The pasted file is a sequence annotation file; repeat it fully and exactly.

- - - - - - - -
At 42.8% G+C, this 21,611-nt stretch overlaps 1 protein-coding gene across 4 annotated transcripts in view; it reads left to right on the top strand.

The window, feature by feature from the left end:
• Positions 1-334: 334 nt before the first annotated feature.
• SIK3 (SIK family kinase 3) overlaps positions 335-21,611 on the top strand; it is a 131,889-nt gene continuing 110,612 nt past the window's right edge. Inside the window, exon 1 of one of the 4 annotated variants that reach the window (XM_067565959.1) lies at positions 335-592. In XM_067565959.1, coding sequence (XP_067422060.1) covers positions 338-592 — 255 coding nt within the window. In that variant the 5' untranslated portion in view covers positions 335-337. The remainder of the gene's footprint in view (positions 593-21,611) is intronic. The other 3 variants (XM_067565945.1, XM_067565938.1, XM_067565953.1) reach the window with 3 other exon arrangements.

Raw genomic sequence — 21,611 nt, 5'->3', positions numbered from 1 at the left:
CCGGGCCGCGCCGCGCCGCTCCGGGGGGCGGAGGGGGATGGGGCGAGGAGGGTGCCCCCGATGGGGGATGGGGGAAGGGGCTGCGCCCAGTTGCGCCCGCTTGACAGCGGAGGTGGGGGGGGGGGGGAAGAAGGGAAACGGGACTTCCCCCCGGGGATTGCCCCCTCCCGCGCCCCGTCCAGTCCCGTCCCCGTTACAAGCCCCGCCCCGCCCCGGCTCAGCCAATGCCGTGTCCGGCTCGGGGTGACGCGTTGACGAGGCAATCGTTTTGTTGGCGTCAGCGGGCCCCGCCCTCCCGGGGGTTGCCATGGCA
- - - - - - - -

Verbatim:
At 42.8% G+C, this 21,611-nt stretch overlaps 1 protein-coding gene across 4 annotated transcripts in view; it reads left to right on the top strand.

The window, feature by feature from the left end:
• Positions 1-334: 334 nt before the first annotated feature.
• SIK3 (SIK family kinase 3) overlaps positions 335-21,611 on the top strand; it is a 131,889-nt gene continuing 110,612 nt past the window's right edge. Inside the window, exon 1 of one of the 4 annotated variants that reach the window (XM_067565959.1) lies at positions 335-592. In XM_067565959.1, coding sequence (XP_067422060.1) covers positions 338-592 — 255 coding nt within the window. In that variant the 5' untranslated portion in view covers positions 335-337. The remainder of the gene's footprint in view (positions 593-21,611) is intronic. The other 3 variants (XM_067565945.1, XM_067565938.1, XM_067565953.1) reach the window with 3 other exon arrangements.

Raw genomic sequence — 21,611 nt, 5'->3', positions numbered from 1 at the left:
CCGGGCCGCGCCGCGCCGCTCCGGGGGGCGGAGGGGGATGGGGCGAGGAGGGTGCCCCCGATGGGGGATGGGGGAAGGGGCTGCGCCCAGTTGCGCCCGCTTGACAGCGGAGGTGGGGGGGGGGGGGAAGAAGGGAAACGGGACTTCCCCCCGGGGATTGCCCCCTCCCGCGCCCCGTCCAGTCCCGTCCCCGTTACAAGCCCCGCCCCGCCCCGGCTCAGCCAATGCCGTGTCCGGCTCGGGGTGACGCGTTGACGAGGCAATCGTTTTGTTGGCGTCAGCGGGCCCCGCCCTCCCGGGGGTTGCCATGGCA